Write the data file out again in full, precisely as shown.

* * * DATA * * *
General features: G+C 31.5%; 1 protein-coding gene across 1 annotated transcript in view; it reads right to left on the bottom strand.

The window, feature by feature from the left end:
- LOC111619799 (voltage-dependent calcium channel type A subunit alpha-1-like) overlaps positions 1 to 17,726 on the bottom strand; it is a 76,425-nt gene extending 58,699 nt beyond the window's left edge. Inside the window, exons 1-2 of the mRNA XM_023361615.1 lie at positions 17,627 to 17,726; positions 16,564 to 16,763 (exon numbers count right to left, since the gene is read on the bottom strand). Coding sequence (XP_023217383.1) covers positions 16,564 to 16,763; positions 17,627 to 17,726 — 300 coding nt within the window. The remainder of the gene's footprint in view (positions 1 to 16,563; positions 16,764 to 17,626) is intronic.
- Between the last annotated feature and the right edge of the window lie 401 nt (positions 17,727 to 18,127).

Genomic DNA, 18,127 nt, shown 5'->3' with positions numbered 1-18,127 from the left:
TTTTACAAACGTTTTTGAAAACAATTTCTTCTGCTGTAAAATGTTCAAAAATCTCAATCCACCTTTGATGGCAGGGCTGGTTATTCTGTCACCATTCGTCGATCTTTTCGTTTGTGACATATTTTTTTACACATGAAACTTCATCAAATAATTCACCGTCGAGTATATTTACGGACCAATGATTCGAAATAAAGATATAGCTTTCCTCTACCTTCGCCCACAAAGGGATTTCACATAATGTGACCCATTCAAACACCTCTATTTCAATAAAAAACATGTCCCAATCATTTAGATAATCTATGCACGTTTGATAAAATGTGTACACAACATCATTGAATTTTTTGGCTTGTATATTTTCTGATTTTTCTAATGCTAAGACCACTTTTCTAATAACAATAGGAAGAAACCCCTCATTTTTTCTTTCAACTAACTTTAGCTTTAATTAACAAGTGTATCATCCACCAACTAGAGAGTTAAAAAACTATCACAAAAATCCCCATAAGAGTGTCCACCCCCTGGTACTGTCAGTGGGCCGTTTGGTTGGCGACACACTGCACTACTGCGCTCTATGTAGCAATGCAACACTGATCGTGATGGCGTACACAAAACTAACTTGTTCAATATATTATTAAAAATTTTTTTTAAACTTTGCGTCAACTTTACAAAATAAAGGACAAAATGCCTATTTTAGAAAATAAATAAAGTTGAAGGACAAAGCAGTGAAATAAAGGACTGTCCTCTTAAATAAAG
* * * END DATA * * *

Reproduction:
General features: G+C 31.5%; 1 protein-coding gene across 1 annotated transcript in view; it reads right to left on the bottom strand.

The window, feature by feature from the left end:
- LOC111619799 (voltage-dependent calcium channel type A subunit alpha-1-like) overlaps positions 1 to 17,726 on the bottom strand; it is a 76,425-nt gene extending 58,699 nt beyond the window's left edge. Inside the window, exons 1-2 of the mRNA XM_023361615.1 lie at positions 17,627 to 17,726; positions 16,564 to 16,763 (exon numbers count right to left, since the gene is read on the bottom strand). Coding sequence (XP_023217383.1) covers positions 16,564 to 16,763; positions 17,627 to 17,726 — 300 coding nt within the window. The remainder of the gene's footprint in view (positions 1 to 16,563; positions 16,764 to 17,626) is intronic.
- Between the last annotated feature and the right edge of the window lie 401 nt (positions 17,727 to 18,127).

Genomic DNA, 18,127 nt, shown 5'->3' with positions numbered 1-18,127 from the left:
TTTTACAAACGTTTTTGAAAACAATTTCTTCTGCTGTAAAATGTTCAAAAATCTCAATCCACCTTTGATGGCAGGGCTGGTTATTCTGTCACCATTCGTCGATCTTTTCGTTTGTGACATATTTTTTTACACATGAAACTTCATCAAATAATTCACCGTCGAGTATATTTACGGACCAATGATTCGAAATAAAGATATAGCTTTCCTCTACCTTCGCCCACAAAGGGATTTCACATAATGTGACCCATTCAAACACCTCTATTTCAATAAAAAACATGTCCCAATCATTTAGATAATCTATGCACGTTTGATAAAATGTGTACACAACATCATTGAATTTTTTGGCTTGTATATTTTCTGATTTTTCTAATGCTAAGACCACTTTTCTAATAACAATAGGAAGAAACCCCTCATTTTTTCTTTCAACTAACTTTAGCTTTAATTAACAAGTGTATCATCCACCAACTAGAGAGTTAAAAAACTATCACAAAAATCCCCATAAGAGTGTCCACCCCCTGGTACTGTCAGTGGGCCGTTTGGTTGGCGACACACTGCACTACTGCGCTCTATGTAGCAATGCAACACTGATCGTGATGGCGTACACAAAACTAACTTGTTCAATATATTATTAAAAATTTTTTTTAAACTTTGCGTCAACTTTACAAAATAAAGGACAAAATGCCTATTTTAGAAAATAAATAAAGTTGAAGGACAAAGCAGTGAAATAAAGGACTGTCCTCTTAAATAAAG